Monday, May 29, 2006

F is for Les Fauves (P.S. May 30th: and les ups de F***!)

Français encore!

I first heard of the Fauves in Judith Krantz's novel Mistral's Daughter.

I'd better confess to being a book snob. If it's got a hot pink cover with embossed metallic letters, and blurb along the lines of 'destiny unfurls through the lives of three generations of passionate women' my 'blick!' register hits red.

But I liked Mistral's Daughter. In fact, having got it free from the book club, read it three or four times over several years, and given it to the Oxfam shop when we were stripping down ready for moving overseas, I had to buy another copy a couple of years later. I've since lent or lost that, and you know what... now I come to think of it.......

Anyway, I like these!
Woman of Montmarte, painted by Kees Van Dongen in 1911. To me, this is very French - though I'm pretty sure Kees van Dongen wasn't! When I stop to think why, I realise that it goes back to a book I used to get from the library when I was little, small enough to hold my mother's hand as we walked up long, steep Manby Road to 'the top shops' and the little public library in one of the shops.

(P.S. May 30th. The more I return to this painting, the more I go off it. I think that it was the roses on the hat that appealed, and associations with those wonderful, outrageous big hats that society women used to balance on their outrageous grand coiffures. Beyond that - well - what? And the style reminds me more of Hairy McLary from Donaldson's Dairy! which is a delightful children's book. Anyway, I'm tired of it smacking me in the eye, so I've shrunk it!)
The little library at 'the top shops' (writes she, gleefully mythologising her childhood) had Madeline: repeat after me,

'In an old house in Paris
that was covered in vines,
lived twelve little girls
in two straight lines.

In two straight lines
they ate their bread
and drank their milk
and went to bed.

..(happy sigh)..

and the youngest one
was Madeline.'

If I made a mistake, I'm sorry, but that's what I remember, and it is such a happy feeling! And I've got the dopiest smile on my face at also finding 'Jeanne-Marie' online in her little red headscarf, and Patapon, and Madelon . ("Beh-beh-beh!" says Patapon. "Quack-quack-quack!" says Madelon. ..." This was GREAT children's literature!)

And the point of this story? Only that when I was five, I formed an impression of 'French' art on the back of Ludwig Bemelmans' illustrations for his Madeline books. That was Austrian-born American citizen Ludwig Bemelmans! Loose strokes and that very Parisian yellow. Who can tell what will stick in a child's mind? Later exposure to sugared-almond April in Paris tourist Impressionism built on this, before I discovered the real stuff. (Hairy McLary really demolishes that argument, but Madeline and Jeanne-Marie stay!)

At the risk of sounding ungrateful, does anyone else get sick of Impressionism? Yes, it's gorgeous, but it's everywhere! How many books on Impressionism do we need? How many prints, posters, greetings cards, coffee cups, napkins, duvet sets, embroidery kits, painting kits and courses? Heavens above! I cannot actually see the paintings of Renoir and Degas anymore, because they have been before my eyes so often that nothing registers beyond palette and line.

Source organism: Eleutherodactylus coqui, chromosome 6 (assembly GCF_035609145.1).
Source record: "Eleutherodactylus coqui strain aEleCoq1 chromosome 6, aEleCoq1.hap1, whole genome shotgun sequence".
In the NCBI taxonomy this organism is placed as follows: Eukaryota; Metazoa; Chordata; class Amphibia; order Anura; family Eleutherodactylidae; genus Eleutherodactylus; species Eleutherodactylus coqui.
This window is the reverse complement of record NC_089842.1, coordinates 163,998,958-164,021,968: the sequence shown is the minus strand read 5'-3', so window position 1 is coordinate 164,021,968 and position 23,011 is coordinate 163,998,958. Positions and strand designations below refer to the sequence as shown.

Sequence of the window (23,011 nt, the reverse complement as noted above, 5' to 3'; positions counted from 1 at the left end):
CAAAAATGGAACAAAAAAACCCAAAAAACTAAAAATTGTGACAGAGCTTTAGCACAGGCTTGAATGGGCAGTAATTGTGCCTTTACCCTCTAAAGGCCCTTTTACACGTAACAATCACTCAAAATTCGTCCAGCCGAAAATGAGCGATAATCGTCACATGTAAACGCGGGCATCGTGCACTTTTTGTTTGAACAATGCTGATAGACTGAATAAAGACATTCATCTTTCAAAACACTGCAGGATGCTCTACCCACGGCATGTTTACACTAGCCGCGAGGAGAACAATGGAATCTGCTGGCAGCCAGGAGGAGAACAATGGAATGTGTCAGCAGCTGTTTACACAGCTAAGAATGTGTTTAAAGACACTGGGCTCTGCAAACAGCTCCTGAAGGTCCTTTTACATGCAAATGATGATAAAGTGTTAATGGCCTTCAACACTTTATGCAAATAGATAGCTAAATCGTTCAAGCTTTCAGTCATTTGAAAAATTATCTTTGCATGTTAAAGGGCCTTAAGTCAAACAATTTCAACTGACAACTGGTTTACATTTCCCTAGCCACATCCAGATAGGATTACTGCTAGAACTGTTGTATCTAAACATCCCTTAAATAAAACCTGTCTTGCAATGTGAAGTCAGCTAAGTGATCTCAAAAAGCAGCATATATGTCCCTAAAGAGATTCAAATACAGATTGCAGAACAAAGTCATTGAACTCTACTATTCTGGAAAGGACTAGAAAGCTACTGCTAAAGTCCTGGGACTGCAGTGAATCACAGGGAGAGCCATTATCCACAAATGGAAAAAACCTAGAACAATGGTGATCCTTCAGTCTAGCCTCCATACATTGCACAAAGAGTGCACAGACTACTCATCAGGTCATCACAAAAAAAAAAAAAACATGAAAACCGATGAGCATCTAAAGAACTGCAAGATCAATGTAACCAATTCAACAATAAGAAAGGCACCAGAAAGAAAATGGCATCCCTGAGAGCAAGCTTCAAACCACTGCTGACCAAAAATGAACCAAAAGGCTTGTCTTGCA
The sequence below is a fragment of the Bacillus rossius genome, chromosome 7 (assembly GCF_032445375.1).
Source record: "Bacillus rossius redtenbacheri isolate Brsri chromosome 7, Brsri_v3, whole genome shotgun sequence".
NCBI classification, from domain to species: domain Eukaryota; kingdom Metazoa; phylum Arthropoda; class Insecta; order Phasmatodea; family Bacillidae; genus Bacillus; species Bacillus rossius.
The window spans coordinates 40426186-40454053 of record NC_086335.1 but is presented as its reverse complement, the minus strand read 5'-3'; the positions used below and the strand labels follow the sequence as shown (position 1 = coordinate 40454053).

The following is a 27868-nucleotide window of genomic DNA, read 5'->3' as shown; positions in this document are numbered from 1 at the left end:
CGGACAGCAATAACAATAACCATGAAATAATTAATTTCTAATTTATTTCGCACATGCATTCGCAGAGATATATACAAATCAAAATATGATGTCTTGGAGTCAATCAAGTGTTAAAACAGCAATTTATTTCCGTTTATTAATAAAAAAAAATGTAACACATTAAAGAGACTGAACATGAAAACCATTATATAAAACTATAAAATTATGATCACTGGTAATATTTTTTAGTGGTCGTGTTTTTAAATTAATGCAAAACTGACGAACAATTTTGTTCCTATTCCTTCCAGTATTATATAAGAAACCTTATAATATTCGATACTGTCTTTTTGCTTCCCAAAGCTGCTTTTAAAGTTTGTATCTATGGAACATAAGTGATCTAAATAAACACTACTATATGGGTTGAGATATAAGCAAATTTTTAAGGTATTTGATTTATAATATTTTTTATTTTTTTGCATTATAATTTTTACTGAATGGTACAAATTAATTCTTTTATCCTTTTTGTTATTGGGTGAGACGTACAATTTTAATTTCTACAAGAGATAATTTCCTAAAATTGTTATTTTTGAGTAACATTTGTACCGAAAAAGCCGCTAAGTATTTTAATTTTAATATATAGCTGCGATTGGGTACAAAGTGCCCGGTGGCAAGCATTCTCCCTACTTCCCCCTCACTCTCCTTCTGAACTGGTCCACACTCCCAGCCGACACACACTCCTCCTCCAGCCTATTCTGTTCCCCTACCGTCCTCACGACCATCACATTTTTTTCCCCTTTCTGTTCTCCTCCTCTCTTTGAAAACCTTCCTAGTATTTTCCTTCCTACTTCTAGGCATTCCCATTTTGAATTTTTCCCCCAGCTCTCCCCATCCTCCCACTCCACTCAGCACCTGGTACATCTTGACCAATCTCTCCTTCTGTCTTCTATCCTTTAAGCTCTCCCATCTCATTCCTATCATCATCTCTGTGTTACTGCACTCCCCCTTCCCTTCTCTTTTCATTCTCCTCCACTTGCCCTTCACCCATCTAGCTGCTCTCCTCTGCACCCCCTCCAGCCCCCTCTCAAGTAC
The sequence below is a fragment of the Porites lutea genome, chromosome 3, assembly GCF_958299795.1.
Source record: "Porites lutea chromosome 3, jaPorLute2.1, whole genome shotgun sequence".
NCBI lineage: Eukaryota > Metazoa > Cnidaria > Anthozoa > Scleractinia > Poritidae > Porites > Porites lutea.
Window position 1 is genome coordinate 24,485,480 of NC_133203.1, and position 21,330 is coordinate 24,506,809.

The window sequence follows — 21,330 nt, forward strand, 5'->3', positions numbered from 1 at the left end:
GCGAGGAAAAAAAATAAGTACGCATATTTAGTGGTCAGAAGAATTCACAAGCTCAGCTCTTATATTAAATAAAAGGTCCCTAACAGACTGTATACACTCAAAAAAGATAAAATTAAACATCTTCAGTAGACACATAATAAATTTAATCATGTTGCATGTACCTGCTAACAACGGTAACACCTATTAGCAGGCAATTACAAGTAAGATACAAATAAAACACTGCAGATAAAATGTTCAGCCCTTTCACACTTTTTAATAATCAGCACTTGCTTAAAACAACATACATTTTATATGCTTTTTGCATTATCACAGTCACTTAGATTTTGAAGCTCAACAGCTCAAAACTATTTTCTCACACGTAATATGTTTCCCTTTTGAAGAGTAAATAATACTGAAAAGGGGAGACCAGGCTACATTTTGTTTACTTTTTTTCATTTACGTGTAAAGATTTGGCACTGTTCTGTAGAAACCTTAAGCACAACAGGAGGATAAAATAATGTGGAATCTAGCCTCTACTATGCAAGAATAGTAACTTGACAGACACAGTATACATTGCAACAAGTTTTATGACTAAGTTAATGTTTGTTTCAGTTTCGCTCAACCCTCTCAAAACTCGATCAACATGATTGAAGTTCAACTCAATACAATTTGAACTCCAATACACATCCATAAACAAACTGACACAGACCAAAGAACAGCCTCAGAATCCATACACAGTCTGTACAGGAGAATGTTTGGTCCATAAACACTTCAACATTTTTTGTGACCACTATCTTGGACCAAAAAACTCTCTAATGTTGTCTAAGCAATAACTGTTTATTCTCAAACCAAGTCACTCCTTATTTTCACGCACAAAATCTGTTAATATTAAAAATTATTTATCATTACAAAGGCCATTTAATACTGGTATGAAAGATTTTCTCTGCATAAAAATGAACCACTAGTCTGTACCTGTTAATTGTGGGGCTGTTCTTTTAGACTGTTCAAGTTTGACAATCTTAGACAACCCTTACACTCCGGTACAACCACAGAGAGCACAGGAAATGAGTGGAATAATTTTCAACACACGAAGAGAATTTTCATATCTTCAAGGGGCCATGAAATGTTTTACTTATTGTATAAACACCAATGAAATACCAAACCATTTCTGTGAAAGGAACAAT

Isn't it ironic, the outrage of the French beau monde and the Académie of the time at this Betrayal of 'Art'?! (And perhaps it was only in reaction to the French obsession with rules and symmetry that the extraordinary artistic experiments of the early 20th Century occurred? In Paris.)
By the way, Woman of Montmartre also reminds me of glum 'Absinthe' (by you know who) and the Edwardian Big Hat musicals Gigi and My Fair Lady. (30/05/06: Uhuh.)

Charles Manguin painted this, The Prints, in 1905. I remember that in Mistral's Daughter, there was something about the insanity/wilful arrogance/genius of an artist using green paint for skin.

On the whole, I don't go for Fauve landscapes because I find them too busy: the brush strokes feature as strongly as the subject, and unsettle me. But this, Jeanne Resting at Villa Demiere, also by Charles Manguin, also in 1905, is so much about the mood of the sitter, in the dappled shade, with the world peacefully distant. I think it's lovely.

And this Georges Braques landscape from 1907, is just good fun. Very Australian somehow. Clarice Clift colours.
(May 30th. WRONG! That would be Clarice CLIFF. not. Bloggers in no-pics mode again.
But Clarice Cliff did gaudy Art Deco pottery in red,orange and yellow, and I wouldn't give most of it house room.
Clarice Clift, on the other hand, or extreme, went in for opaline majolica, which strikes me as pretty bland, but there you are.
OK, I'm bored now. Good night all.
Tomorrow I'll tell you all about my lovely students and their Kabuki Tour!)

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